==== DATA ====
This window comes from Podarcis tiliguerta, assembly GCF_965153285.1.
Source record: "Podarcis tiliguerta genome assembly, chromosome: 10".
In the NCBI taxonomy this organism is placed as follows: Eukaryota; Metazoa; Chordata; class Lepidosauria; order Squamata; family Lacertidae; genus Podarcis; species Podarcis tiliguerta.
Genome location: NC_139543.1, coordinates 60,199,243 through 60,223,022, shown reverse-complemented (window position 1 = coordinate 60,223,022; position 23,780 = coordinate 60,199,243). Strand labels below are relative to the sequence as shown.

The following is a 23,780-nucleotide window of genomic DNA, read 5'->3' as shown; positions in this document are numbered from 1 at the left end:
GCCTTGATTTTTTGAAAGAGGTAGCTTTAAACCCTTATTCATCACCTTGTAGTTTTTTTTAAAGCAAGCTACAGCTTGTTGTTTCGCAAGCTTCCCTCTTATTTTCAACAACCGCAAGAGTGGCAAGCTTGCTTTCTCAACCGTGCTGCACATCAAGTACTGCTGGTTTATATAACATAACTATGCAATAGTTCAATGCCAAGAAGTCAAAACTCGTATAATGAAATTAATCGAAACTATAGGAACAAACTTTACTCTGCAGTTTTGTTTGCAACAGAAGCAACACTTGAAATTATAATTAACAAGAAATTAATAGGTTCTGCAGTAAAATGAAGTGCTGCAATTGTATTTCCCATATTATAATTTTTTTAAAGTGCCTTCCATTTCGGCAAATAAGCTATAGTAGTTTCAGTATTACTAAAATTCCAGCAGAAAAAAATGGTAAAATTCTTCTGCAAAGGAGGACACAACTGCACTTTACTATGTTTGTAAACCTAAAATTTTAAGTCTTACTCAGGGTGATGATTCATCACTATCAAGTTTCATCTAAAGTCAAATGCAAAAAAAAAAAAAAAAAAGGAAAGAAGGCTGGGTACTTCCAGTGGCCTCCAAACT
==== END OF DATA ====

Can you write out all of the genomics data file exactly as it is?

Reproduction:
This window comes from Podarcis tiliguerta, assembly GCF_965153285.1.
Source record: "Podarcis tiliguerta genome assembly, chromosome: 10".
In the NCBI taxonomy this organism is placed as follows: Eukaryota; Metazoa; Chordata; class Lepidosauria; order Squamata; family Lacertidae; genus Podarcis; species Podarcis tiliguerta.
Genome location: NC_139543.1, coordinates 60,199,243 through 60,223,022, shown reverse-complemented (window position 1 = coordinate 60,223,022; position 23,780 = coordinate 60,199,243). Strand labels below are relative to the sequence as shown.

The following is a 23,780-nucleotide window of genomic DNA, read 5'->3' as shown; positions in this document are numbered from 1 at the left end:
GCCTTGATTTTTTGAAAGAGGTAGCTTTAAACCCTTATTCATCACCTTGTAGTTTTTTTTAAAGCAAGCTACAGCTTGTTGTTTCGCAAGCTTCCCTCTTATTTTCAACAACCGCAAGAGTGGCAAGCTTGCTTTCTCAACCGTGCTGCACATCAAGTACTGCTGGTTTATATAACATAACTATGCAATAGTTCAATGCCAAGAAGTCAAAACTCGTATAATGAAATTAATCGAAACTATAGGAACAAACTTTACTCTGCAGTTTTGTTTGCAACAGAAGCAACACTTGAAATTATAATTAACAAGAAATTAATAGGTTCTGCAGTAAAATGAAGTGCTGCAATTGTATTTCCCATATTATAATTTTTTTAAAGTGCCTTCCATTTCGGCAAATAAGCTATAGTAGTTTCAGTATTACTAAAATTCCAGCAGAAAAAAATGGTAAAATTCTTCTGCAAAGGAGGACACAACTGCACTTTACTATGTTTGTAAACCTAAAATTTTAAGTCTTACTCAGGGTGATGATTCATCACTATCAAGTTTCATCTAAAGTCAAATGCAAAAAAAAAAAAAAAAAAGGAAAGAAGGCTGGGTACTTCCAGTGGCCTCCAAACT